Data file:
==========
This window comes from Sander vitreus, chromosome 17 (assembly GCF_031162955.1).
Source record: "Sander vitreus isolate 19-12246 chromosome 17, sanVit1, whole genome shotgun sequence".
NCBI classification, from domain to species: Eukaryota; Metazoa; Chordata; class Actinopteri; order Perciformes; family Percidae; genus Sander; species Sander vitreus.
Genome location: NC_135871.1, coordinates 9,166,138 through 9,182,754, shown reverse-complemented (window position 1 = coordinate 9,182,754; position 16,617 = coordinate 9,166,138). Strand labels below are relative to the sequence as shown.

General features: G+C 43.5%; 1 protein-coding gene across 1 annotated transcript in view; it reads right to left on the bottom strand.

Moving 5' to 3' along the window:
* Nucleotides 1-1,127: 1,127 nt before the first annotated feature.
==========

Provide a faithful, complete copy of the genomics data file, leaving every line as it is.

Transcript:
This window comes from Sander vitreus, chromosome 17 (assembly GCF_031162955.1).
Source record: "Sander vitreus isolate 19-12246 chromosome 17, sanVit1, whole genome shotgun sequence".
NCBI classification, from domain to species: Eukaryota; Metazoa; Chordata; class Actinopteri; order Perciformes; family Percidae; genus Sander; species Sander vitreus.
Genome location: NC_135871.1, coordinates 9,166,138 through 9,182,754, shown reverse-complemented (window position 1 = coordinate 9,182,754; position 16,617 = coordinate 9,166,138). Strand labels below are relative to the sequence as shown.

General features: G+C 43.5%; 1 protein-coding gene across 1 annotated transcript in view; it reads right to left on the bottom strand.

Moving 5' to 3' along the window:
* Nucleotides 1-1,127: 1,127 nt before the first annotated feature.